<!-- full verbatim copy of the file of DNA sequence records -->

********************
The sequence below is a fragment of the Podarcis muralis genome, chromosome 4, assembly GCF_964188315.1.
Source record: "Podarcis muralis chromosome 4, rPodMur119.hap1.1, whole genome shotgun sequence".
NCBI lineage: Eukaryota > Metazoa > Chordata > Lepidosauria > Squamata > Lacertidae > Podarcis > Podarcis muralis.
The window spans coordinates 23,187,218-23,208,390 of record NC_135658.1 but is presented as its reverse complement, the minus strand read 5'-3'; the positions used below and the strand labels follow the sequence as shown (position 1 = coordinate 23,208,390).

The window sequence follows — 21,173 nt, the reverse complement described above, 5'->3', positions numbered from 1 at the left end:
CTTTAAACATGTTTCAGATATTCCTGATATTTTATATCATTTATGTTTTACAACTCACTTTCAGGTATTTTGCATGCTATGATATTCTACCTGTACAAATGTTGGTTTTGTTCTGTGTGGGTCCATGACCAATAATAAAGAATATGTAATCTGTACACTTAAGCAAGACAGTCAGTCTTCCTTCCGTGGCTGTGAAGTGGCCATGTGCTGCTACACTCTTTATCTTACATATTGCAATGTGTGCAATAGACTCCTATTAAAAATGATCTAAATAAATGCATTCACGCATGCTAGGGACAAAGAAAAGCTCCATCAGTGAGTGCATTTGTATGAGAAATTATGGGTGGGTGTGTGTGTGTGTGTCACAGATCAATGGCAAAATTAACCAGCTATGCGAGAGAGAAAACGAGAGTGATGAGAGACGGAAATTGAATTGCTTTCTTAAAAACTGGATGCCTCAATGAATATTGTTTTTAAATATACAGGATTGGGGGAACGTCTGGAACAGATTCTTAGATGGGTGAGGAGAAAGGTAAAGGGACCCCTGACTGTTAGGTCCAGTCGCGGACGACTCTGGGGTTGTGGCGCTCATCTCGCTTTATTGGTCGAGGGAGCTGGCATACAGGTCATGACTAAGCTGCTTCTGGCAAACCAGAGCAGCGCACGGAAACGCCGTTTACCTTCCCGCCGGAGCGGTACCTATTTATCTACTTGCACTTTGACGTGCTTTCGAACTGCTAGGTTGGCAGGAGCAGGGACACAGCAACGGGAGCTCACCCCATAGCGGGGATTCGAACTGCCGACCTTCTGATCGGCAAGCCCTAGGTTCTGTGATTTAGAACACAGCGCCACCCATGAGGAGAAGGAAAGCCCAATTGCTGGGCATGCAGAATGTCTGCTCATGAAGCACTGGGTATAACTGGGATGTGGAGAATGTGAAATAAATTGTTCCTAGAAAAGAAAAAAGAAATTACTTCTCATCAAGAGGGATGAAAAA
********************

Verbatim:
The sequence below is a fragment of the Podarcis muralis genome, chromosome 4, assembly GCF_964188315.1.
Source record: "Podarcis muralis chromosome 4, rPodMur119.hap1.1, whole genome shotgun sequence".
NCBI lineage: Eukaryota > Metazoa > Chordata > Lepidosauria > Squamata > Lacertidae > Podarcis > Podarcis muralis.
The window spans coordinates 23,187,218-23,208,390 of record NC_135658.1 but is presented as its reverse complement, the minus strand read 5'-3'; the positions used below and the strand labels follow the sequence as shown (position 1 = coordinate 23,208,390).

The window sequence follows — 21,173 nt, the reverse complement described above, 5'->3', positions numbered from 1 at the left end:
CTTTAAACATGTTTCAGATATTCCTGATATTTTATATCATTTATGTTTTACAACTCACTTTCAGGTATTTTGCATGCTATGATATTCTACCTGTACAAATGTTGGTTTTGTTCTGTGTGGGTCCATGACCAATAATAAAGAATATGTAATCTGTACACTTAAGCAAGACAGTCAGTCTTCCTTCCGTGGCTGTGAAGTGGCCATGTGCTGCTACACTCTTTATCTTACATATTGCAATGTGTGCAATAGACTCCTATTAAAAATGATCTAAATAAATGCATTCACGCATGCTAGGGACAAAGAAAAGCTCCATCAGTGAGTGCATTTGTATGAGAAATTATGGGTGGGTGTGTGTGTGTGTGTCACAGATCAATGGCAAAATTAACCAGCTATGCGAGAGAGAAAACGAGAGTGATGAGAGACGGAAATTGAATTGCTTTCTTAAAAACTGGATGCCTCAATGAATATTGTTTTTAAATATACAGGATTGGGGGAACGTCTGGAACAGATTCTTAGATGGGTGAGGAGAAAGGTAAAGGGACCCCTGACTGTTAGGTCCAGTCGCGGACGACTCTGGGGTTGTGGCGCTCATCTCGCTTTATTGGTCGAGGGAGCTGGCATACAGGTCATGACTAAGCTGCTTCTGGCAAACCAGAGCAGCGCACGGAAACGCCGTTTACCTTCCCGCCGGAGCGGTACCTATTTATCTACTTGCACTTTGACGTGCTTTCGAACTGCTAGGTTGGCAGGAGCAGGGACACAGCAACGGGAGCTCACCCCATAGCGGGGATTCGAACTGCCGACCTTCTGATCGGCAAGCCCTAGGTTCTGTGATTTAGAACACAGCGCCACCCATGAGGAGAAGGAAAGCCCAATTGCTGGGCATGCAGAATGTCTGCTCATGAAGCACTGGGTATAACTGGGATGTGGAGAATGTGAAATAAATTGTTCCTAGAAAAGAAAAAAGAAATTACTTCTCATCAAGAGGGATGAAAAA